Marketing / 07.09.19
Marketing and Ticketing: Let’s Make it a Love Story
So, three people walk into a bar: a ticketing professional, a sales rep and a marketer …
No, INTIX President and CEO Maureen Andersen did not begin her plenary address to the 2019 Arts Marketing, Development and Ticketing Conference in Toronto with a trite joke. But, during her talk, she did suggest that the ticketing professionals and marketers in her audience should spend time together socially, maybe even buy each other a beer. Her point: that these entertainment professionals have so much in common, it only makes sense to get to know one another better. In other words, make it a love story.
Nobody does a better job than Andersen of reminiscing about the past and then, somehow, making it extremely relevant to the here and now.
In the good old days, she reminds us, we had advertising buyers and put ads in newspapers. We mailed tickets and stuffed the envelopes with fancy flyers for upcoming shows. We had ad reps at all the radio and TV stations, gave away swag to get people to the game, offered rush tickets for slow-selling shows and, don’t forget, the infamous senior matinees, too. These were simpler times when it came to the marketing and selling of a show.
If you wanted to buy a ticket, you’d go to the Ticketmaster or Ticketron outlet, the theater or venue ticket office — but always to the primary source. You could call the telephone charge line and speak to a real human being, but only after you waited, sometimes endlessly. And we lined up overnight.
“We camped out, we stood in line and we waited for tickets,” Andersen says. “In those simplistic olden days, there was also a lot of yelling. Remember when we used to yell at our customers? Yes, we yelled, and we scolded them.”
And then, in an instant, Andersen launched into a Tony-worthy performance, playing the role of a ticket office professional from decades past.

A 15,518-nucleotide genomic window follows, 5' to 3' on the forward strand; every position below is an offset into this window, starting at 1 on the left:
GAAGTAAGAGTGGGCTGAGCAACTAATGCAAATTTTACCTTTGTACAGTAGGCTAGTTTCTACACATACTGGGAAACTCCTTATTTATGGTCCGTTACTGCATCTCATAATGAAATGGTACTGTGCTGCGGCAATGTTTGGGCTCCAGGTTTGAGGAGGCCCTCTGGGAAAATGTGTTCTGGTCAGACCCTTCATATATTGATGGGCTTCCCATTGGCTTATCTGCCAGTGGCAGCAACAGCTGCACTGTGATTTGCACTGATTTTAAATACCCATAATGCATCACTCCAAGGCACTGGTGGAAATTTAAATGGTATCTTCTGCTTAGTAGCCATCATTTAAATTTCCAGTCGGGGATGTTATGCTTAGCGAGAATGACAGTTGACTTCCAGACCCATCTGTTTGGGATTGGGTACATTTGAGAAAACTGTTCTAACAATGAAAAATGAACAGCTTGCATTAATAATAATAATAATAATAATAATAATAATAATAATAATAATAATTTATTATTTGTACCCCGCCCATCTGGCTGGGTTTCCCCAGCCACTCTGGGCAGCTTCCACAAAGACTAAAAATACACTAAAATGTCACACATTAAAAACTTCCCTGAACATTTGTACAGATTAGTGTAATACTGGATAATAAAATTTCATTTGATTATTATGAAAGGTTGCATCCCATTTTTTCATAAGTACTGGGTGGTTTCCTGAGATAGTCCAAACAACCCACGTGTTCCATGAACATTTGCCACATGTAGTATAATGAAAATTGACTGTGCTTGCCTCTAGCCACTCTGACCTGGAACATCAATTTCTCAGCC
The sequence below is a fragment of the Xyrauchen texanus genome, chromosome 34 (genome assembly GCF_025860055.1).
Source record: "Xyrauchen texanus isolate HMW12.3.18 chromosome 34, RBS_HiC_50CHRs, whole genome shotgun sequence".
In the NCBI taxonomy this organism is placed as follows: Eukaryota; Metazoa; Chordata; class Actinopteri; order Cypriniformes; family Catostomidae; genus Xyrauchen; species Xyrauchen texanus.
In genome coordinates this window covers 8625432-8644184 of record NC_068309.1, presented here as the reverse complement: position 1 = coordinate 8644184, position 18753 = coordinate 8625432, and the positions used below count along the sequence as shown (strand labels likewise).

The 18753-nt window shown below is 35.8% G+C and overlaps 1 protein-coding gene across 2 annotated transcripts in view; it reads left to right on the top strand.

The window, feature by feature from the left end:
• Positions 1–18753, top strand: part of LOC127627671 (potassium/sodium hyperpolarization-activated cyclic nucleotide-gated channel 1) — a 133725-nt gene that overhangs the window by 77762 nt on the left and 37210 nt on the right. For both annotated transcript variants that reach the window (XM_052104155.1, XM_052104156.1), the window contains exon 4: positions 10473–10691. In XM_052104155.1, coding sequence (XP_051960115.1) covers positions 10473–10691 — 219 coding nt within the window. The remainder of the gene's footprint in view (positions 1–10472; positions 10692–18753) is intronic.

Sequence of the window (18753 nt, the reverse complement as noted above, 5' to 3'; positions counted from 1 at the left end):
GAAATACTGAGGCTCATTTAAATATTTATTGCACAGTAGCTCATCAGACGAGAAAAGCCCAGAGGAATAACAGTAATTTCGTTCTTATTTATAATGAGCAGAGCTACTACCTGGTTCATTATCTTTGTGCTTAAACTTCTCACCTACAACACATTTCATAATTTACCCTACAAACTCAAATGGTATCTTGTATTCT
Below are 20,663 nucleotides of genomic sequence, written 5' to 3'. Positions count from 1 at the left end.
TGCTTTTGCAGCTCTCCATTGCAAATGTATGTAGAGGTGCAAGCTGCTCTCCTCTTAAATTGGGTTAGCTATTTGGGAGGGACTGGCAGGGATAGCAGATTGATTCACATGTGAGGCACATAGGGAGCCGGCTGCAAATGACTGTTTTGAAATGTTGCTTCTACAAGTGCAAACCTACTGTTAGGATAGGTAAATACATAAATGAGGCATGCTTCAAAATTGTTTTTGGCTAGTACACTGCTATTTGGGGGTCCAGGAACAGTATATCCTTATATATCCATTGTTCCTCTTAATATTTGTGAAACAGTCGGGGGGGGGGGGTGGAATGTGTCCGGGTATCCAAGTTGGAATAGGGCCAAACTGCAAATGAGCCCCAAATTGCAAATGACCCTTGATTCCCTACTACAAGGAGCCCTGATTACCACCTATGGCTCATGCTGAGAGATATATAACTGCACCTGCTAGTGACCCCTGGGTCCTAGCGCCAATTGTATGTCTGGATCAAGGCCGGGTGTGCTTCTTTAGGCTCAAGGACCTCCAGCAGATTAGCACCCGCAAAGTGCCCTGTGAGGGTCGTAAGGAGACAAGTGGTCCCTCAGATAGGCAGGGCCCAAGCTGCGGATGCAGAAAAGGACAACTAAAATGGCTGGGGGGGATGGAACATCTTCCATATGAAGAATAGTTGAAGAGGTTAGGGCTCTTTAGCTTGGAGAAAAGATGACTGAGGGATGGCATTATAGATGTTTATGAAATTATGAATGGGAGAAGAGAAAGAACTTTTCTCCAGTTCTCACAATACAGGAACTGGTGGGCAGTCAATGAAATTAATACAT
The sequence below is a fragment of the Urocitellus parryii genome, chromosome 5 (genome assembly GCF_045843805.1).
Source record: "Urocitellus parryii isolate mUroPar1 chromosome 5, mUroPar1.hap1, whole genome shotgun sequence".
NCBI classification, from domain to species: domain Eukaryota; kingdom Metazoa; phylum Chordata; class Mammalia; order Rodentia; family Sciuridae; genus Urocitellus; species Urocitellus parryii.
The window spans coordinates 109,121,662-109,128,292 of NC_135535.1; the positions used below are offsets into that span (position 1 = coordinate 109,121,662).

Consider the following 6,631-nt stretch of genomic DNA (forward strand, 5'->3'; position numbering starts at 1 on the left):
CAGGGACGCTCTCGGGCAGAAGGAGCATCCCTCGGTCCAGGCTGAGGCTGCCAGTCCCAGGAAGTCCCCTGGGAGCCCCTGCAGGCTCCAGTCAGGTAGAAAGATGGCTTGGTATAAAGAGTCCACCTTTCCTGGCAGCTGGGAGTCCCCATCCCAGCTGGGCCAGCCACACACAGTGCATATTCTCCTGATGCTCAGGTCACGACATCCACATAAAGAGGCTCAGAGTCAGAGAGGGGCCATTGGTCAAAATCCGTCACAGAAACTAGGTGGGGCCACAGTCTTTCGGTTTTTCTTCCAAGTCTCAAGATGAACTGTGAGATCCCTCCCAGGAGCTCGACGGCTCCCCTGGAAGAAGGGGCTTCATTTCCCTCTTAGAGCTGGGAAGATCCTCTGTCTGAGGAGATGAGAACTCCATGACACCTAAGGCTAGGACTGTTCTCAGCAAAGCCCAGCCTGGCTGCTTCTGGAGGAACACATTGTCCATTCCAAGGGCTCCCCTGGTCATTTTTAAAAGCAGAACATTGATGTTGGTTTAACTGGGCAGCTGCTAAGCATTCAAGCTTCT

“Ma’am, do you want the ticket or not?”
“If you don’t want it, step aside and the man behind you will take it. Step aside, please!”
“I can’t help you, no.”
“Step aside ma’am, next!”
And perhaps our personal favorite, “NO!” as Andersen reached up her hand and pulled an imaginary shade down over the ticket office window. It was reminiscent of a scene in New Adventures of Old Christine when Julia Louis-Dreyfus tried to buy Rolling Stones seats near the stage on the night of the show.
It also was a time when everyone stayed in their own lanes — customers in their lane, fundraisers in their lane, marketing in their lane and ticketing in their lane.
“Rarely did we have meetings,” Andersen says. “And it was even on rarer occasions that we’d actually talk to each other. Departments were designed to keep us in, to create barriers. ‘I control this, this is mine, this is my circle of influence. This is my hula hoop; you can’t play in here.’ We held information close to the vest and kept it to ourselves. For some reason, to this day — I do not understand — but we were territorial over our battles against the customers. We told war stories. ‘Oh, I told them off last night; you should have seen her!’ Or, ‘She’ll not come up to my window again.’ And the ultimate control that any ticketing person knows: ‘You will never sit in the orchestra again!’ That’s what we did. We punished our customers.”